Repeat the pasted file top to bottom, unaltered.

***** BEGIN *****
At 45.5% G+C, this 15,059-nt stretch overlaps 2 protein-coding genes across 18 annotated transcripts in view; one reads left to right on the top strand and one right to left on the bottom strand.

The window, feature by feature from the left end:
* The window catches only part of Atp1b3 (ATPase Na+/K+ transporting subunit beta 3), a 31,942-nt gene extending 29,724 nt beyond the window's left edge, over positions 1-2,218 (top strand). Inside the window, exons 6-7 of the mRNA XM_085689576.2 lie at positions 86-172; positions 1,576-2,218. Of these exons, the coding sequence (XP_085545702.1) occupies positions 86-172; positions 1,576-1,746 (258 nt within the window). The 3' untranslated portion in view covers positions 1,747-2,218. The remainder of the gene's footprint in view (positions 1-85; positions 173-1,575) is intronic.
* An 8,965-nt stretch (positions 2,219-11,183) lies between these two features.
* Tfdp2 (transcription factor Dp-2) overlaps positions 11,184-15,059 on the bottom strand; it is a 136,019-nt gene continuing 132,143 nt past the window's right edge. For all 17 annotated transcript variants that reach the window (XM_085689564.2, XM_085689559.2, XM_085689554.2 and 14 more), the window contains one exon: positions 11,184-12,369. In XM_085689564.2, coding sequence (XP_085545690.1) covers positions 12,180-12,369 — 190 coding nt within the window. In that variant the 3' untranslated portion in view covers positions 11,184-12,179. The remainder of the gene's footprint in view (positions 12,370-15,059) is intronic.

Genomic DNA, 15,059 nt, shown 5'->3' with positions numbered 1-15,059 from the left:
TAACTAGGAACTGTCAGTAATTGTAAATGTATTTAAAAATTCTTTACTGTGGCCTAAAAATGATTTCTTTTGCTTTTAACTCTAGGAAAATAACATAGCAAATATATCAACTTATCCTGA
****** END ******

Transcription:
At 45.5% G+C, this 15,059-nt stretch overlaps 2 protein-coding genes across 18 annotated transcripts in view; one reads left to right on the top strand and one right to left on the bottom strand.

The window, feature by feature from the left end:
* The window catches only part of Atp1b3 (ATPase Na+/K+ transporting subunit beta 3), a 31,942-nt gene extending 29,724 nt beyond the window's left edge, over positions 1-2,218 (top strand). Inside the window, exons 6-7 of the mRNA XM_085689576.2 lie at positions 86-172; positions 1,576-2,218. Of these exons, the coding sequence (XP_085545702.1) occupies positions 86-172; positions 1,576-1,746 (258 nt within the window). The 3' untranslated portion in view covers positions 1,747-2,218. The remainder of the gene's footprint in view (positions 1-85; positions 173-1,575) is intronic.
* An 8,965-nt stretch (positions 2,219-11,183) lies between these two features.
* Tfdp2 (transcription factor Dp-2) overlaps positions 11,184-15,059 on the bottom strand; it is a 136,019-nt gene continuing 132,143 nt past the window's right edge. For all 17 annotated transcript variants that reach the window (XM_085689564.2, XM_085689559.2, XM_085689554.2 and 14 more), the window contains one exon: positions 11,184-12,369. In XM_085689564.2, coding sequence (XP_085545690.1) covers positions 12,180-12,369 — 190 coding nt within the window. In that variant the 3' untranslated portion in view covers positions 11,184-12,179. The remainder of the gene's footprint in view (positions 12,370-15,059) is intronic.

Genomic DNA, 15,059 nt, shown 5'->3' with positions numbered 1-15,059 from the left:
TAACTAGGAACTGTCAGTAATTGTAAATGTATTTAAAAATTCTTTACTGTGGCCTAAAAATGATTTCTTTTGCTTTTAACTCTAGGAAAATAACATAGCAAATATATCAACTTATCCTGA